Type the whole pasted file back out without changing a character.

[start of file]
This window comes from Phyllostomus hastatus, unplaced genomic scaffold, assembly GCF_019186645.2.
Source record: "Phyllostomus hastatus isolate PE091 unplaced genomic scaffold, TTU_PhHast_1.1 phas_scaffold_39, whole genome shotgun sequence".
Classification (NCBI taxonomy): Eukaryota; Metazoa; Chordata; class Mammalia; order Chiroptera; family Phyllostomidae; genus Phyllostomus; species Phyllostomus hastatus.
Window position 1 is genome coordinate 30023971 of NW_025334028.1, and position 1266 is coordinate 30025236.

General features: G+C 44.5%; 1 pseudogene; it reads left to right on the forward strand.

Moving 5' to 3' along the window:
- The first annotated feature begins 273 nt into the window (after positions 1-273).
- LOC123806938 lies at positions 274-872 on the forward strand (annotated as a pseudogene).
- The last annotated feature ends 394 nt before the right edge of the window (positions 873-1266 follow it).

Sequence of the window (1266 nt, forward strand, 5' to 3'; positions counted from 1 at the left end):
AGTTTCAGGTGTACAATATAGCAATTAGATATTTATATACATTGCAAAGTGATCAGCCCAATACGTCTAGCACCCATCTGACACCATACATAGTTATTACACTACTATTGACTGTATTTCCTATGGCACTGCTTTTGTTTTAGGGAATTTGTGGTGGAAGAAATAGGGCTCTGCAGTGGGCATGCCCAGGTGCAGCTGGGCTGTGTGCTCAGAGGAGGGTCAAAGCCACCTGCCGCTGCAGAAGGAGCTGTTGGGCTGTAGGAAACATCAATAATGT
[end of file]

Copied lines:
This window comes from Phyllostomus hastatus, unplaced genomic scaffold, assembly GCF_019186645.2.
Source record: "Phyllostomus hastatus isolate PE091 unplaced genomic scaffold, TTU_PhHast_1.1 phas_scaffold_39, whole genome shotgun sequence".
Classification (NCBI taxonomy): Eukaryota; Metazoa; Chordata; class Mammalia; order Chiroptera; family Phyllostomidae; genus Phyllostomus; species Phyllostomus hastatus.
Window position 1 is genome coordinate 30023971 of NW_025334028.1, and position 1266 is coordinate 30025236.

General features: G+C 44.5%; 1 pseudogene; it reads left to right on the forward strand.

Moving 5' to 3' along the window:
- The first annotated feature begins 273 nt into the window (after positions 1-273).
- LOC123806938 lies at positions 274-872 on the forward strand (annotated as a pseudogene).
- The last annotated feature ends 394 nt before the right edge of the window (positions 873-1266 follow it).

Sequence of the window (1266 nt, forward strand, 5' to 3'; positions counted from 1 at the left end):
AGTTTCAGGTGTACAATATAGCAATTAGATATTTATATACATTGCAAAGTGATCAGCCCAATACGTCTAGCACCCATCTGACACCATACATAGTTATTACACTACTATTGACTGTATTTCCTATGGCACTGCTTTTGTTTTAGGGAATTTGTGGTGGAAGAAATAGGGCTCTGCAGTGGGCATGCCCAGGTGCAGCTGGGCTGTGTGCTCAGAGGAGGGTCAAAGCCACCTGCCGCTGCAGAAGGAGCTGTTGGGCTGTAGGAAACATCAATAATGT